The SLT's attractive leather bucket seats offer good support, and they certainly take the edge off coarser road inputs. If you frequently transport passengers, the crew cab is easily the preferred choice for both space and access. Adults will find the crew cab's rear seats roomy and comfortable for extended periods, while the extended cab is best left to small passengers and shorter trips.
What Is the Interior Like?
The cab of the new Canyon is simply a nice place to be. It feels much more up to date and manages to translate the feel and atmosphere of GMC's full-size Sierra 1500 to a smaller package.
The Canyon's instrument pod is more stylized than that of the Colorado, but it's no less functional. GMC's 8-inch IntelliLink screen occupies a prominent and easy-to-reach spot in the middle of the dash, and the buttons and knobs that control it are clearly separated from the climate control array that sits a respectful distance below. Convincing stainless-steel accents set the whole thing off nicely.
Though it doesn't necessarily look it from the outside, the backseat of the crew cab offers a smidge over 2 inches more legroom than a Nissan Frontier and just over 3 inches more than a Toyota Tacoma. As for the extended cab, its front-facing jump seats aren't that inviting for grown adults, but you can haul a decent amount of luggage back there.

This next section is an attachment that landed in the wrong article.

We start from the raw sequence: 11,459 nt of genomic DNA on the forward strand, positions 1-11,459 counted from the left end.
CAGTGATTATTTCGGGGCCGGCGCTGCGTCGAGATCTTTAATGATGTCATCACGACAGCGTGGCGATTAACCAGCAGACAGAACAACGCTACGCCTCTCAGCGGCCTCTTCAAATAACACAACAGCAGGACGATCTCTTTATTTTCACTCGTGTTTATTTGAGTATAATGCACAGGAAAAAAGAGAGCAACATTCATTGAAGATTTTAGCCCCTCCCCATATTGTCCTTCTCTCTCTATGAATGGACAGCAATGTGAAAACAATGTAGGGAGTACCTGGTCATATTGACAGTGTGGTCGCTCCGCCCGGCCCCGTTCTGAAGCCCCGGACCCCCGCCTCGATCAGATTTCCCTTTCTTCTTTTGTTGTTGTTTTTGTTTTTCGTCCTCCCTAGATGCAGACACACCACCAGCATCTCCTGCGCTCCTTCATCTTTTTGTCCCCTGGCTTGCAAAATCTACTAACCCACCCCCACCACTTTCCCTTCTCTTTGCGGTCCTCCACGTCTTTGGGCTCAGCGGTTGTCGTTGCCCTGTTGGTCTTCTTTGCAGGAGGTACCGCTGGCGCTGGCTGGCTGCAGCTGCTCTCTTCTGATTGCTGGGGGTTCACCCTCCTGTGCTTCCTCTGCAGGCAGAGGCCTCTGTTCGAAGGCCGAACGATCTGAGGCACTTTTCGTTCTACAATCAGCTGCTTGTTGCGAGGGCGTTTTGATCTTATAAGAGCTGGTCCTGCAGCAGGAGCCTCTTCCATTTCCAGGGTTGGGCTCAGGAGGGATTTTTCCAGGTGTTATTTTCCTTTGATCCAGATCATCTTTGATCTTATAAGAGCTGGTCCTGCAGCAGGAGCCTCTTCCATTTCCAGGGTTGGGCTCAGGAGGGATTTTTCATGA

GM truck interiors of a few years ago drove us mad with tiny lookalike buttons and oddball layouts, but the folks responsible for the newest redesigns of the Sierra, Yukon, and now the Canyon, deserve a lot of credit for reversing this trend and making their products functional and attractive.
How About Off-Road?
All 4x4 versions of the Canyon come equipped with a two-speed low-range transfer case that's electronically controlled by a switch on the dash. There's also a Z71 off-road suspension option (order code: GAT) that comes with all-terrain tires and other goodies.
Our drive didn't include the sort of off-road component we prefer, but the low-hanging front fascia makes for a poor approach angle. We know several easy trails near the office that might cause it trouble. Aerodynamics in the name of fuel economy was clearly the higher design priority.
As it sits, the new Canyon seems more suited to muddy tracks and snow than the rocky places we're picturing, places where the Tacoma's generous underbody clearance and clearance angles give it a big advantage. Still, the Canyon has good bones and a great powertrain. The aftermarket is sure to offer solutions to those who don't mind paying for them.
What About Cargo and Towing?
All V6-powered Canyons come with a 3.42-to-1 final drive ratio. There are no optional choices, so the same truck that can tow the maximum of 7,000 pounds can also achieve the rated fuel economy when empty. If only full-size tow ratings were this simple.
A 2015 Toyota Tacoma can tow 6,500 pounds. These numbers are directly comparable for a change because both manufacturers used the SAE J2807 tow rating procedure to determine the maximum tow rating. Aside from the V6 engine, the only options necessary to achieve the max are the locking rear differential and the Z82 Trailering package (hitch and integrated seven-pin wiring).